9th October 2008 — No Love for the Poisonous is, at its heart, an honest album by a perceptive artist with a distinctive voice. Filled with songs that resonate deeply with this generations’ experiences, it’s an engaging effort that demonstrates her personal growth and evolution as a singer, writer and artist.
This is not a CD by an artist who is sitting still, resting on the past.
It’s taken some time to get here. Roxanne made her first CD when she was 21, a self-financed, self-produced, proudly independent collection of songs rooted in the blues. That was where she was at — a spunky Gatineau girl with a passion for the music of Dinah Washington, tough and edgy blues and R&B dripping in soul and conviction. It helped that she was a pretty good guitarist who could hold her own in the gritty Ottawa clubs and had a voice that could take audiences by the scruff of the neck and shake their souls.
Her next CD, The Way It Feels, produced by Colin Linden and blessed with guest appearances from John Hiatt, Bruce Cockburn, Daniel Lanois and many others, helped establish her as a confident songwriter with a remarkable voice. It immediately established her as a newcomer worth paying attention to, receiving a Juno nomination for Blues Album of the Year.
The Way it Feels also helped make Roxanne an international artist. A young woman who had only once performed outside Canada found herself, along with her friend (and proud mentor) Sue Foley and American blueswoman Deborah Coleman, on the Blues Caravan Tour playing countless dates all over Europe and the US. Along the way, she made a record, Time Bomb, with Foley and Coleman, which continues to be a major seller in Europe. Suddenly in demand at home, she played clubs and festivals across Canada and the U.S. with her own group.
Now 26, Potvin has been busy compiling her own musical vocabulary. The passion and heart of the blues remain an integral part of Roxanne’s music. She plays with funky New Orleans grooves on Dig a Little Deeper while happy old school pop is juxtaposed with brooding lyrics (Laws of Nature, Paralyzed,… “I can’t move, I can’t breathe, I’m scared of my own fear”).
An infectious soul swagger carries a socially conscious thought on Who’s the Enemy (“ I see no weapons drawn no guns against your head, but you run you sweat you’re short of breath and you swear on your life that it’s true”). Alternative pop styles are appropriated and altered to fit her widening musical horizons on Iron and Solder and Real Truth. Introspective moments result in compelling messages that reach beyond the singer’s personal experience on The Puzzle (“Been bleeding from my fingertips, teaching me to loosen my grip”) and the title track.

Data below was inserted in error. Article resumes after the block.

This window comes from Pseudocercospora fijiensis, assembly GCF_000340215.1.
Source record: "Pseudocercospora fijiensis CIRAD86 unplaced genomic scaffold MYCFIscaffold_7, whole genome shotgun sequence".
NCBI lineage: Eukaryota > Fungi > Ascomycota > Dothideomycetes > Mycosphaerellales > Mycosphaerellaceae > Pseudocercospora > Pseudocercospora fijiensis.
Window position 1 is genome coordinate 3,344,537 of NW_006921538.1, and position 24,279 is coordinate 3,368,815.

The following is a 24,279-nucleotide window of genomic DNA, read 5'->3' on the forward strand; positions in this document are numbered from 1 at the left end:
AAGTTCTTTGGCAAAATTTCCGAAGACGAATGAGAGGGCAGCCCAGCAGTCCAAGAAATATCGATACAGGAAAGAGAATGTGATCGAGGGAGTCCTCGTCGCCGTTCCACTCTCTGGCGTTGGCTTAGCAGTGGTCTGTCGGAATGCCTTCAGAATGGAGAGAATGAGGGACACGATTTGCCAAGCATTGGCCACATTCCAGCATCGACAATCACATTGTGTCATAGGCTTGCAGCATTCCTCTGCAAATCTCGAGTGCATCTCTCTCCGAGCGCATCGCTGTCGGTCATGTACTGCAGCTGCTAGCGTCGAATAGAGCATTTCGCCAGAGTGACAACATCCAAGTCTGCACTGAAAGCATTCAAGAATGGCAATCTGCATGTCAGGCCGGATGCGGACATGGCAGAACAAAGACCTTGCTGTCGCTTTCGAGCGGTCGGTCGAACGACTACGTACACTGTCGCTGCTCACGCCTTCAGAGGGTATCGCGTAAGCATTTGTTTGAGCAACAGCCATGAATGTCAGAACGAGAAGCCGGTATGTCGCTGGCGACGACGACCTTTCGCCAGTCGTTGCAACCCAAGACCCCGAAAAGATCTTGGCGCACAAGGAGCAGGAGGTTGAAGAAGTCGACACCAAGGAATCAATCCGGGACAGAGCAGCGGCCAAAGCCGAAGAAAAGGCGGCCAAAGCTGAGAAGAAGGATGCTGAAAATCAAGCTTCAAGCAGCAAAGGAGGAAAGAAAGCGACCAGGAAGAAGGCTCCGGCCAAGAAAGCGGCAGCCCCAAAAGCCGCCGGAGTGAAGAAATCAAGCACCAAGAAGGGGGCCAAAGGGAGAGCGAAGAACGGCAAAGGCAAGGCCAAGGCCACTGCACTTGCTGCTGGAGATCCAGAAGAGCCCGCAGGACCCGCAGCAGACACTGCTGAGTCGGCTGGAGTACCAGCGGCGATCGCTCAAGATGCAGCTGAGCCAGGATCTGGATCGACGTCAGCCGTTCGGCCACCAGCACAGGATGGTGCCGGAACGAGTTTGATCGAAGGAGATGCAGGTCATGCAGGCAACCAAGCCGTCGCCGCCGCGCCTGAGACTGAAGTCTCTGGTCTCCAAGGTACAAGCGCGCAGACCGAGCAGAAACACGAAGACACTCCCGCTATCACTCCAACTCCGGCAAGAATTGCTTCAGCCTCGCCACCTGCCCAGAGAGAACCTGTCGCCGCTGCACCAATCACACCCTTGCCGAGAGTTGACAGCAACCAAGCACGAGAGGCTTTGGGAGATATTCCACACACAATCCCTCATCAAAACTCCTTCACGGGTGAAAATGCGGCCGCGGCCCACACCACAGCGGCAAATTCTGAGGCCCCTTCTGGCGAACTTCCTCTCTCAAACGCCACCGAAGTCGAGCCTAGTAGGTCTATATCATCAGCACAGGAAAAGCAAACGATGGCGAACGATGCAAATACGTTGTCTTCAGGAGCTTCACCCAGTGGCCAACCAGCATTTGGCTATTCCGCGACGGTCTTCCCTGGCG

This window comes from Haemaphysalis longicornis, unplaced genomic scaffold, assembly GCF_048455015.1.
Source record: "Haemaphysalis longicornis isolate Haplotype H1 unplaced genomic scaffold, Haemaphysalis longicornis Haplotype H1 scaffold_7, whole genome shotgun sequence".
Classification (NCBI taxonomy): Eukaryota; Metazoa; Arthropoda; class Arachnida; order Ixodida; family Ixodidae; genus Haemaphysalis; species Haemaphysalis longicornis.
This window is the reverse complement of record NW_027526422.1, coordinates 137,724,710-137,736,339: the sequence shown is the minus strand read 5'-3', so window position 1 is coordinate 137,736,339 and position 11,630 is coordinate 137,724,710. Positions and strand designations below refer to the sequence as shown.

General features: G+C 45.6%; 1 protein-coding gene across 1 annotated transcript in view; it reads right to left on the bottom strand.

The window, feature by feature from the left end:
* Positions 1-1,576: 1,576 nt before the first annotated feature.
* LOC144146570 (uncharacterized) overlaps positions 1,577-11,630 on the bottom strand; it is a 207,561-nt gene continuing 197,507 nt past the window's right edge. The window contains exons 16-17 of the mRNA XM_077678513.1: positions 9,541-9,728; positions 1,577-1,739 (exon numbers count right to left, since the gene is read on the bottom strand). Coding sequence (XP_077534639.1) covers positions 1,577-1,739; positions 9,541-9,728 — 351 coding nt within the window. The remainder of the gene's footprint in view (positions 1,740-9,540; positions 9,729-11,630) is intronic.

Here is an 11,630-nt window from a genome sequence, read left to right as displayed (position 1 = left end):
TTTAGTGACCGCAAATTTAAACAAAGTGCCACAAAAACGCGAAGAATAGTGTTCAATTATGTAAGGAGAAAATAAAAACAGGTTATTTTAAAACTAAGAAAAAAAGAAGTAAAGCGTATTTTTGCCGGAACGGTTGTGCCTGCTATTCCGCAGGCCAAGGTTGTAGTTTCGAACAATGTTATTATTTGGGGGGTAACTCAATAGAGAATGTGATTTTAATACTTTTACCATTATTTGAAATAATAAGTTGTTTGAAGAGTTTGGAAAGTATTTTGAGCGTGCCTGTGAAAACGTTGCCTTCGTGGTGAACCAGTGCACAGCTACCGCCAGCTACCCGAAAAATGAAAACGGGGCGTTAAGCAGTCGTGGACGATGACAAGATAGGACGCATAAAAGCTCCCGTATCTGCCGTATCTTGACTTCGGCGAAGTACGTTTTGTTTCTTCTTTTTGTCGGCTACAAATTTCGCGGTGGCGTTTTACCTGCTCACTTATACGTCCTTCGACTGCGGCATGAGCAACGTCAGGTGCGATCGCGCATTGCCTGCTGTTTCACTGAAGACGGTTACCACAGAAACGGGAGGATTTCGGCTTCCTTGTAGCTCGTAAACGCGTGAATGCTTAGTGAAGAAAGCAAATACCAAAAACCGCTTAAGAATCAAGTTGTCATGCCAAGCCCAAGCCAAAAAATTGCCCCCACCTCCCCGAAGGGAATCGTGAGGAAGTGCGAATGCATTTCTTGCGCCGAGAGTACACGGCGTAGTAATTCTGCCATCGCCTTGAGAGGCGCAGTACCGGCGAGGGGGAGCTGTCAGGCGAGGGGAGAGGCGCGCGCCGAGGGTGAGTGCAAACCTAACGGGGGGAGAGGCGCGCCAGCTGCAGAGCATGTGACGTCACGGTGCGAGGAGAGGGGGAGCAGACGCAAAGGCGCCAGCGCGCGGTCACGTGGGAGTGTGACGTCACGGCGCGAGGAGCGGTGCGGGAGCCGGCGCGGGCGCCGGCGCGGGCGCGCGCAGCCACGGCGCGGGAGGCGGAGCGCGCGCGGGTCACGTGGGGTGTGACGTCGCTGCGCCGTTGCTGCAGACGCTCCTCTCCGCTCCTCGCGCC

And, since Roxanne’s earliest childhood influences and her family’s background still resonate, there is a song in French (Je t’aime), and another — like the singer herself — that’s perfectly bilingual (Here With Me).
The recording sessions that produced the new CD were a comfortable and productive environment that inspired the flow of creative juices in everyone involved. A new musical figure in her life, producer Dave MacKinnon, helped shape Roxanne’s vision. A member of the Fembots, a Toronto-based alternative band that gets compared to both My Morning Jacket and Wilco, MacKinnon also plays percussion and keyboards on the recording.
The band is a small cast of stellar musicians and good friends, together creating an intimate setting for the songs to soar. Christine Bougie, who’s making her own mark on the Toronto scene these days, plays guitar and lap steel. The rhythm section is comprised of Roger Travassos on drums and Mark McIntyre on bass and Paul Aucoin who engineered the project, added vibraphone and bells to the soundscape.
Potvin remains a focused, dedicated musician and artist. She practices every day, reads voraciously and continues to travel. If she has a week off, she’s as likely to drive to New Orleans or Montreal to spend time with friends as she is to stay home. On the day the new record was released (October 28th in Canada), she performed in Norway (her second trip to Scandinavia this year) however she still finds as much joy in playing some of her favorite tunes at blues gigs, unannounced, in small and grungy Toronto clubs.
Both on record and on stage, Roxanne Potvin is a smart, intuitive and enormously likeable young woman. With “No Love for the Poisonous,” she builds on her past, reaches for the future and firmly asserts who she is and what she has to say.